“This isn’t going to be a consistent, or gentle, curve upward in the graph,” she said. “We’ll be bouncing along until the last few decades, when all the models show a steep curve upward.”
That science brought this question from Osborn last week:
“With all due respect, they have projects designed to last 50 years at one level of relative sea level rise, when they should be building projects that can function for several generations as sea level rises twice as high, if not higher,” Osborn said.
“People are already questioning the wisdom of spending huge sums to protect Louisiana,” he said. “The state needs to make sure they’re proposing plans that will last more than a few decades, that they aren’t asking for billions to build things that might be ineffective before they are even finished being built.”
Supporters of the plan said waiting decades for projections to level out would concede too much coast to the Gulf, and make projects that were started at that late date even more expensive.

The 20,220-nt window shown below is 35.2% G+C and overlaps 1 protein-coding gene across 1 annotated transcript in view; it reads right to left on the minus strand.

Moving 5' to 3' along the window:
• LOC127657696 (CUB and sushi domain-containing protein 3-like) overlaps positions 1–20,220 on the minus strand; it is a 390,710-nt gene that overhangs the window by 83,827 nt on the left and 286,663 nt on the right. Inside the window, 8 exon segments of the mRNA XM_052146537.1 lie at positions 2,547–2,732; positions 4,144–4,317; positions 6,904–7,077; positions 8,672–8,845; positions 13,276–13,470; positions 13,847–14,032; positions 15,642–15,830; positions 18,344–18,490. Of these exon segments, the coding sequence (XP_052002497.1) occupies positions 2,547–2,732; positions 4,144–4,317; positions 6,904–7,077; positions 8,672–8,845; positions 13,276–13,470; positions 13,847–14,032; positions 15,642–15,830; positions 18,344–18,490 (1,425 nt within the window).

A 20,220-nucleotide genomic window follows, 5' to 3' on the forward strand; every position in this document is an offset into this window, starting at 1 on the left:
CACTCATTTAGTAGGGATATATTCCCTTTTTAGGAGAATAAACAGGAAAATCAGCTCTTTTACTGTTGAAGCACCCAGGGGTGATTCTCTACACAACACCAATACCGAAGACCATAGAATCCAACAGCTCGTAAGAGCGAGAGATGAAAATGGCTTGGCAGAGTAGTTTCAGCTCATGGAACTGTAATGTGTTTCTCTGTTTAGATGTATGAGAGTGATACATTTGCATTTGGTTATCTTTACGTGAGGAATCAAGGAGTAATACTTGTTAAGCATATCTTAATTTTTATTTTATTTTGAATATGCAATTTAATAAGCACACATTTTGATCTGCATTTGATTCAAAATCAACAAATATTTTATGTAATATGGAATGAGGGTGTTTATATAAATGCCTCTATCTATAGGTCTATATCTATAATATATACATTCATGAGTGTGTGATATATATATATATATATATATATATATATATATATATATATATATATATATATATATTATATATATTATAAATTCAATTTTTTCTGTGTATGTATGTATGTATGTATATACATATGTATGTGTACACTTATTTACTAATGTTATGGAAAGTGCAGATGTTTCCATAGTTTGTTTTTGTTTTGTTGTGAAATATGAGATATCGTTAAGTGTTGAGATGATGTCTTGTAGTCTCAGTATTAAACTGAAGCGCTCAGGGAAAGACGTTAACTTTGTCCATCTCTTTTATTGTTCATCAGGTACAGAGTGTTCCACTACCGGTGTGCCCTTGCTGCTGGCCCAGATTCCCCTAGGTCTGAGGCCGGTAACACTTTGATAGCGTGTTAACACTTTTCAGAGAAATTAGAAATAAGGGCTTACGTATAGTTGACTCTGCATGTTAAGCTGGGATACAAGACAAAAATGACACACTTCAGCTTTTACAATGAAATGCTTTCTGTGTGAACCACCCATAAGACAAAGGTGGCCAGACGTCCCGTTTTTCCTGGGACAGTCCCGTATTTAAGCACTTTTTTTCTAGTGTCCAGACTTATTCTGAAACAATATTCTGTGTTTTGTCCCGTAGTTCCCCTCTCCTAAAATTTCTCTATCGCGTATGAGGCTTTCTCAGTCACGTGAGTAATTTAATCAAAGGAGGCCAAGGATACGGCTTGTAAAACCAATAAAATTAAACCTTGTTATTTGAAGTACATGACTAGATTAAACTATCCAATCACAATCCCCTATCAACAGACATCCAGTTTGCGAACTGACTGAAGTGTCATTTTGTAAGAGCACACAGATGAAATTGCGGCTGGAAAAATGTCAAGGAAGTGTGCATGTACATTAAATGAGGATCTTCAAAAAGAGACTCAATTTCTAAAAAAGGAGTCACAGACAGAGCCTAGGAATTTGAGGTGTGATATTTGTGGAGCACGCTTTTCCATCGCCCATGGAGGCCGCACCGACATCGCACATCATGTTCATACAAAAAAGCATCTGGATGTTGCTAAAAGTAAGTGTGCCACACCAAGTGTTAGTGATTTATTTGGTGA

“What we can do is use the sediments we do have to build up the coastal areas we do think have a fighting chance in the years following that (50-year time frame),” Reed said.
“It’s not going to look the way it does now. There is not enough sediment to keep it going the way it is now. And there is nowhere near as much sediment to get it back to the way it was.
“We have lost something during the 20th century in coastal Louisiana that we are not going to get back. But we can have better future in the 21st century if we think strategically about using the resources we do have.”
*Correction: The original version of this story misstated the name of the National Oceanic and Atmospheric Administration.